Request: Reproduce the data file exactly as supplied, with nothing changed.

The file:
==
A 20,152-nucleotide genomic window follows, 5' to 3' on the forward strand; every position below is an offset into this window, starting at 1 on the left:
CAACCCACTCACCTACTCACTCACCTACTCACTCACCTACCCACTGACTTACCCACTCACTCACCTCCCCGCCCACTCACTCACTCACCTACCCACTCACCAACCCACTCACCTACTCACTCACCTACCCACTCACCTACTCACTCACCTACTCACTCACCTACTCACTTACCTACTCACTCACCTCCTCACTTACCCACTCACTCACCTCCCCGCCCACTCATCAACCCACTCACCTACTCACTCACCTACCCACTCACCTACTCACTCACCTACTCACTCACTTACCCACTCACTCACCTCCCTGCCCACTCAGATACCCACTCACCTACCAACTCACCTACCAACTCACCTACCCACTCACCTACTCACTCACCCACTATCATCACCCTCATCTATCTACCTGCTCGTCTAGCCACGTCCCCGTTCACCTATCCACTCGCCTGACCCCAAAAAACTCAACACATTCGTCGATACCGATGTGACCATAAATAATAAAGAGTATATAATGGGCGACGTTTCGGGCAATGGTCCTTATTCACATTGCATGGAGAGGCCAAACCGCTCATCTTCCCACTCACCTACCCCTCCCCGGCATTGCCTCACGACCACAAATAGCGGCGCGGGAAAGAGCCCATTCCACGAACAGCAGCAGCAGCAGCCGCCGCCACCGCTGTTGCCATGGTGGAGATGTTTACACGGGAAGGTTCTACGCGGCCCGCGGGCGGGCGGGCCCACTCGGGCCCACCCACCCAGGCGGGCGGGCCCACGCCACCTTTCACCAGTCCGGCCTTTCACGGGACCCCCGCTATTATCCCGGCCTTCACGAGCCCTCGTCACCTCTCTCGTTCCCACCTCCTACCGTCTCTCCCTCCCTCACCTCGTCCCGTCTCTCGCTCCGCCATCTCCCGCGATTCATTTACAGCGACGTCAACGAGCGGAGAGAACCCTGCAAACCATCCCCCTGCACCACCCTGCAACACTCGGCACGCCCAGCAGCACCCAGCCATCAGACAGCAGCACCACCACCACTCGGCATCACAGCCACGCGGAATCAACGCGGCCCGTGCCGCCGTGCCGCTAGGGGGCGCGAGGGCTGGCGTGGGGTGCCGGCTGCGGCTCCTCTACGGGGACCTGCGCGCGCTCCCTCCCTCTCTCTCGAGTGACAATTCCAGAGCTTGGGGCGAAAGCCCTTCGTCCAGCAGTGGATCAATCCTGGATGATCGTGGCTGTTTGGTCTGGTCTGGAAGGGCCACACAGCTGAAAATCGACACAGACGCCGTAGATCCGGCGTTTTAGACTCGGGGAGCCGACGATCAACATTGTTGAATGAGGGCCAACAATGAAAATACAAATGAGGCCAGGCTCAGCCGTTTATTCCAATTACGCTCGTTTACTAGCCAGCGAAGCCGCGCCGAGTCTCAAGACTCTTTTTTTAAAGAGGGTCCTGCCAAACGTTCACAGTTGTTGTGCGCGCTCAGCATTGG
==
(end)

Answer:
A 20,152-nucleotide genomic window follows, 5' to 3' on the forward strand; every position below is an offset into this window, starting at 1 on the left:
CAACCCACTCACCTACTCACTCACCTACTCACTCACCTACCCACTGACTTACCCACTCACTCACCTCCCCGCCCACTCACTCACTCACCTACCCACTCACCAACCCACTCACCTACTCACTCACCTACCCACTCACCTACTCACTCACCTACTCACTCACCTACTCACTTACCTACTCACTCACCTCCTCACTTACCCACTCACTCACCTCCCCGCCCACTCATCAACCCACTCACCTACTCACTCACCTACCCACTCACCTACTCACTCACCTACTCACTCACTTACCCACTCACTCACCTCCCTGCCCACTCAGATACCCACTCACCTACCAACTCACCTACCAACTCACCTACCCACTCACCTACTCACTCACCCACTATCATCACCCTCATCTATCTACCTGCTCGTCTAGCCACGTCCCCGTTCACCTATCCACTCGCCTGACCCCAAAAAACTCAACACATTCGTCGATACCGATGTGACCATAAATAATAAAGAGTATATAATGGGCGACGTTTCGGGCAATGGTCCTTATTCACATTGCATGGAGAGGCCAAACCGCTCATCTTCCCACTCACCTACCCCTCCCCGGCATTGCCTCACGACCACAAATAGCGGCGCGGGAAAGAGCCCATTCCACGAACAGCAGCAGCAGCAGCCGCCGCCACCGCTGTTGCCATGGTGGAGATGTTTACACGGGAAGGTTCTACGCGGCCCGCGGGCGGGCGGGCCCACTCGGGCCCACCCACCCAGGCGGGCGGGCCCACGCCACCTTTCACCAGTCCGGCCTTTCACGGGACCCCCGCTATTATCCCGGCCTTCACGAGCCCTCGTCACCTCTCTCGTTCCCACCTCCTACCGTCTCTCCCTCCCTCACCTCGTCCCGTCTCTCGCTCCGCCATCTCCCGCGATTCATTTACAGCGACGTCAACGAGCGGAGAGAACCCTGCAAACCATCCCCCTGCACCACCCTGCAACACTCGGCACGCCCAGCAGCACCCAGCCATCAGACAGCAGCACCACCACCACTCGGCATCACAGCCACGCGGAATCAACGCGGCCCGTGCCGCCGTGCCGCTAGGGGGCGCGAGGGCTGGCGTGGGGTGCCGGCTGCGGCTCCTCTACGGGGACCTGCGCGCGCTCCCTCCCTCTCTCTCGAGTGACAATTCCAGAGCTTGGGGCGAAAGCCCTTCGTCCAGCAGTGGATCAATCCTGGATGATCGTGGCTGTTTGGTCTGGTCTGGAAGGGCCACACAGCTGAAAATCGACACAGACGCCGTAGATCCGGCGTTTTAGACTCGGGGAGCCGACGATCAACATTGTTGAATGAGGGCCAACAATGAAAATACAAATGAGGCCAGGCTCAGCCGTTTATTCCAATTACGCTCGTTTACTAGCCAGCGAAGCCGCGCCGAGTCTCAAGACTCTTTTTTTAAAGAGGGTCCTGCCAAACGTTCACAGTTGTTGTGCGCGCTCAGCATTGG